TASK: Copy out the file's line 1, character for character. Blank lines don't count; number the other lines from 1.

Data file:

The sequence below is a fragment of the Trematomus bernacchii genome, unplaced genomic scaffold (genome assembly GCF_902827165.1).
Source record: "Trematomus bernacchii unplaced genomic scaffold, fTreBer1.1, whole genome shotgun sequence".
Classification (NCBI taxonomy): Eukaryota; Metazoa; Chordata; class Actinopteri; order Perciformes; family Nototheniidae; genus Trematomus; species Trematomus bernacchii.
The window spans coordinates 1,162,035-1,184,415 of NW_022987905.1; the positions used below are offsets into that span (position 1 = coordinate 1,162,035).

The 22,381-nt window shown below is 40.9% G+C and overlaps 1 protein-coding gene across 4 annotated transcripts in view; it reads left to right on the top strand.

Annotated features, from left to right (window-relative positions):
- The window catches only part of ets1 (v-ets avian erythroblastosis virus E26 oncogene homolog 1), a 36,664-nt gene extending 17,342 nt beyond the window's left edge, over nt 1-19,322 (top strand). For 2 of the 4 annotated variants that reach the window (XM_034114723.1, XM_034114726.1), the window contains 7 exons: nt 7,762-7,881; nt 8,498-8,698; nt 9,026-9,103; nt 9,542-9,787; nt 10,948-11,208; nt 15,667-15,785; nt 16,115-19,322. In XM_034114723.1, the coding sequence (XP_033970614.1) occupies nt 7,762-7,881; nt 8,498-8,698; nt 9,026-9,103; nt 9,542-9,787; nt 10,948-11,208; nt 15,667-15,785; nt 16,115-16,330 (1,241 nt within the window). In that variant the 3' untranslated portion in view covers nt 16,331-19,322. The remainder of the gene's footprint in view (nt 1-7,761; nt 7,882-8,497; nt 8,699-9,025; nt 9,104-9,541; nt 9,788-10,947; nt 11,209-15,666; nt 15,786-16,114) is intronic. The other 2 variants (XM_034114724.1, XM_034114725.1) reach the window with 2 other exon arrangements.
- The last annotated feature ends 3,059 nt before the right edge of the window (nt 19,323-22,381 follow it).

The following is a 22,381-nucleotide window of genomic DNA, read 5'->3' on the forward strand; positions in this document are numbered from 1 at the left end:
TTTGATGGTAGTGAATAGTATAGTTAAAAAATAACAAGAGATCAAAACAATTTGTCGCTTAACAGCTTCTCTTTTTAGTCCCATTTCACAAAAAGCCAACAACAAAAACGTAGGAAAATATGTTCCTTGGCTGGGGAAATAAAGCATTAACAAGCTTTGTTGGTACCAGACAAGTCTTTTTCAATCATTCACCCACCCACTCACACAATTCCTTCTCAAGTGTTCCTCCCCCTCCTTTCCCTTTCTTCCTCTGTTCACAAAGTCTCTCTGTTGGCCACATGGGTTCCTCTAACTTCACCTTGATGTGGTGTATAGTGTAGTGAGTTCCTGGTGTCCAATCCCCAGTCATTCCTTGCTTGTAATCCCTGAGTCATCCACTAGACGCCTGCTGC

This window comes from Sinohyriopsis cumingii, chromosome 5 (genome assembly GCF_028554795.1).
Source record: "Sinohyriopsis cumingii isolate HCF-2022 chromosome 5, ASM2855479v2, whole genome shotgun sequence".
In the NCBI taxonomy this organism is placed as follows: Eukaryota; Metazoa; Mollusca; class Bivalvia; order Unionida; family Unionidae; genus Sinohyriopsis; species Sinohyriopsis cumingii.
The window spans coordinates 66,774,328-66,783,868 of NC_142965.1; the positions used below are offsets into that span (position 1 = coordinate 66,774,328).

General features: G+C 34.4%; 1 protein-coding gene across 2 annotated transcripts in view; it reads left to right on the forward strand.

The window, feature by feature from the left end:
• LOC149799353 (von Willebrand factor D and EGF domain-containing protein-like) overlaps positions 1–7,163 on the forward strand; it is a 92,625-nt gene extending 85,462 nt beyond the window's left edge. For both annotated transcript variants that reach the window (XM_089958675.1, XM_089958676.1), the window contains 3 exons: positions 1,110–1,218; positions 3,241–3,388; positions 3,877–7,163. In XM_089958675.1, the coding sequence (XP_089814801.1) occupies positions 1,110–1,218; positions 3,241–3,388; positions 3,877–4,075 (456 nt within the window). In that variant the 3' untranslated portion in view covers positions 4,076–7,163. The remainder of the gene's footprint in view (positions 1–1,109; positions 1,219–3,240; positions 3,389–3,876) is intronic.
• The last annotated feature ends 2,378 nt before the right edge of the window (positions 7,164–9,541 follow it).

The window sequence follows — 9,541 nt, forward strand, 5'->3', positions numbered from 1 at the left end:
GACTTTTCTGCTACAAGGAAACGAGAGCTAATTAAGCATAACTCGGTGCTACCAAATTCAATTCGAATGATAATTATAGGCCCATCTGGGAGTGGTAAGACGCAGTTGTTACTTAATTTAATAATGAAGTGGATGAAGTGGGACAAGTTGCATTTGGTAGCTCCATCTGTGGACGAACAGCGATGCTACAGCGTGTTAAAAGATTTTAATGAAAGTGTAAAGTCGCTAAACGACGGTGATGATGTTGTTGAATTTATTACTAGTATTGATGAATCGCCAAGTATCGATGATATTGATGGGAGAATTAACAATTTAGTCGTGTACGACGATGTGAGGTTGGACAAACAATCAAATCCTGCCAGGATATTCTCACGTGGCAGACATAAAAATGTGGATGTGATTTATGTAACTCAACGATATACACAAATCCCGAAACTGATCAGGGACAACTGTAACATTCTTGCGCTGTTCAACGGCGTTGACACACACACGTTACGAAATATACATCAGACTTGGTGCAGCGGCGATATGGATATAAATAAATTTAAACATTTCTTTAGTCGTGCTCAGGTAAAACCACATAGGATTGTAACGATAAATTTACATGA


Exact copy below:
The sequence below is a fragment of the Trematomus bernacchii genome, unplaced genomic scaffold (genome assembly GCF_902827165.1).